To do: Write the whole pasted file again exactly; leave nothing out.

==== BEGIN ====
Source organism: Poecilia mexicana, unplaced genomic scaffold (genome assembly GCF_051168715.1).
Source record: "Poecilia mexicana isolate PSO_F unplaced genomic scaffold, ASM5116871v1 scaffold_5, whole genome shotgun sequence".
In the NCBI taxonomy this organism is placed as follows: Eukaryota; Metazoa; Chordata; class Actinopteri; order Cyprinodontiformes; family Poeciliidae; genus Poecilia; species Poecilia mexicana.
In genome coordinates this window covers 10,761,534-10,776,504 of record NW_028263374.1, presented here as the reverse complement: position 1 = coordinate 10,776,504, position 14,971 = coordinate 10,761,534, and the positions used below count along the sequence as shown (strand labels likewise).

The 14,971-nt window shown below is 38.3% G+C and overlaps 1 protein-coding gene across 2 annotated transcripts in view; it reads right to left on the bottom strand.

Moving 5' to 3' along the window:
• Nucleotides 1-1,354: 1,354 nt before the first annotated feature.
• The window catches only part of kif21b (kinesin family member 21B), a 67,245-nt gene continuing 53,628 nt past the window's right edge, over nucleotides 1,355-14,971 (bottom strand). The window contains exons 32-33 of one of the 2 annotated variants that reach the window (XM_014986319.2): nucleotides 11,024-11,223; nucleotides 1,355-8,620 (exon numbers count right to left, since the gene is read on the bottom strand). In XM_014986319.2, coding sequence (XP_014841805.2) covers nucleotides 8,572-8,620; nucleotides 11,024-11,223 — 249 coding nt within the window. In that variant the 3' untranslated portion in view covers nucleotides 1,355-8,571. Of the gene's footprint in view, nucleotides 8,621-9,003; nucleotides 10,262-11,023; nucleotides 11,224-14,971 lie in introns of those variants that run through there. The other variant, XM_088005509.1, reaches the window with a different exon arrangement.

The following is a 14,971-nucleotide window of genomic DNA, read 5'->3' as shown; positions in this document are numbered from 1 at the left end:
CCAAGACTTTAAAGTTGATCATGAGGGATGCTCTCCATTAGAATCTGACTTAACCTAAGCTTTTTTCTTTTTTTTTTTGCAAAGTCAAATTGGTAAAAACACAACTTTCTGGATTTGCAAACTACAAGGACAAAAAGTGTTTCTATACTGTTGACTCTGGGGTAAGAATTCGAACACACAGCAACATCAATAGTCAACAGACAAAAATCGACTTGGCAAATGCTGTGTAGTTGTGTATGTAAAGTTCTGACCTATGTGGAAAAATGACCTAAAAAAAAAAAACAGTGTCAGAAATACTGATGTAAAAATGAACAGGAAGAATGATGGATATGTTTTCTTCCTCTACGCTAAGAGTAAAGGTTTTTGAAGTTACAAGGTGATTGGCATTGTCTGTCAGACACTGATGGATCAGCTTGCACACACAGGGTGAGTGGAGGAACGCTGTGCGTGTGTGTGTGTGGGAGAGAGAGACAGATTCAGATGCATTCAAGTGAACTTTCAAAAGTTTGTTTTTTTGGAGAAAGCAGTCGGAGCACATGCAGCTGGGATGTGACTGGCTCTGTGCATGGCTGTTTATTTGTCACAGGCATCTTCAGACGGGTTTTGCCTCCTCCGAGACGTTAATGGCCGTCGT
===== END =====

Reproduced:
Source organism: Poecilia mexicana, unplaced genomic scaffold (genome assembly GCF_051168715.1).
Source record: "Poecilia mexicana isolate PSO_F unplaced genomic scaffold, ASM5116871v1 scaffold_5, whole genome shotgun sequence".
In the NCBI taxonomy this organism is placed as follows: Eukaryota; Metazoa; Chordata; class Actinopteri; order Cyprinodontiformes; family Poeciliidae; genus Poecilia; species Poecilia mexicana.
In genome coordinates this window covers 10,761,534-10,776,504 of record NW_028263374.1, presented here as the reverse complement: position 1 = coordinate 10,776,504, position 14,971 = coordinate 10,761,534, and the positions used below count along the sequence as shown (strand labels likewise).

The 14,971-nt window shown below is 38.3% G+C and overlaps 1 protein-coding gene across 2 annotated transcripts in view; it reads right to left on the bottom strand.

Moving 5' to 3' along the window:
• Nucleotides 1-1,354: 1,354 nt before the first annotated feature.
• The window catches only part of kif21b (kinesin family member 21B), a 67,245-nt gene continuing 53,628 nt past the window's right edge, over nucleotides 1,355-14,971 (bottom strand). The window contains exons 32-33 of one of the 2 annotated variants that reach the window (XM_014986319.2): nucleotides 11,024-11,223; nucleotides 1,355-8,620 (exon numbers count right to left, since the gene is read on the bottom strand). In XM_014986319.2, coding sequence (XP_014841805.2) covers nucleotides 8,572-8,620; nucleotides 11,024-11,223 — 249 coding nt within the window. In that variant the 3' untranslated portion in view covers nucleotides 1,355-8,571. Of the gene's footprint in view, nucleotides 8,621-9,003; nucleotides 10,262-11,023; nucleotides 11,224-14,971 lie in introns of those variants that run through there. The other variant, XM_088005509.1, reaches the window with a different exon arrangement.

The following is a 14,971-nucleotide window of genomic DNA, read 5'->3' as shown; positions in this document are numbered from 1 at the left end:
CCAAGACTTTAAAGTTGATCATGAGGGATGCTCTCCATTAGAATCTGACTTAACCTAAGCTTTTTTCTTTTTTTTTTTGCAAAGTCAAATTGGTAAAAACACAACTTTCTGGATTTGCAAACTACAAGGACAAAAAGTGTTTCTATACTGTTGACTCTGGGGTAAGAATTCGAACACACAGCAACATCAATAGTCAACAGACAAAAATCGACTTGGCAAATGCTGTGTAGTTGTGTATGTAAAGTTCTGACCTATGTGGAAAAATGACCTAAAAAAAAAAAACAGTGTCAGAAATACTGATGTAAAAATGAACAGGAAGAATGATGGATATGTTTTCTTCCTCTACGCTAAGAGTAAAGGTTTTTGAAGTTACAAGGTGATTGGCATTGTCTGTCAGACACTGATGGATCAGCTTGCACACACAGGGTGAGTGGAGGAACGCTGTGCGTGTGTGTGTGTGGGAGAGAGAGACAGATTCAGATGCATTCAAGTGAACTTTCAAAAGTTTGTTTTTTTGGAGAAAGCAGTCGGAGCACATGCAGCTGGGATGTGACTGGCTCTGTGCATGGCTGTTTATTTGTCACAGGCATCTTCAGACGGGTTTTGCCTCCTCCGAGACGTTAATGGCCGTCGT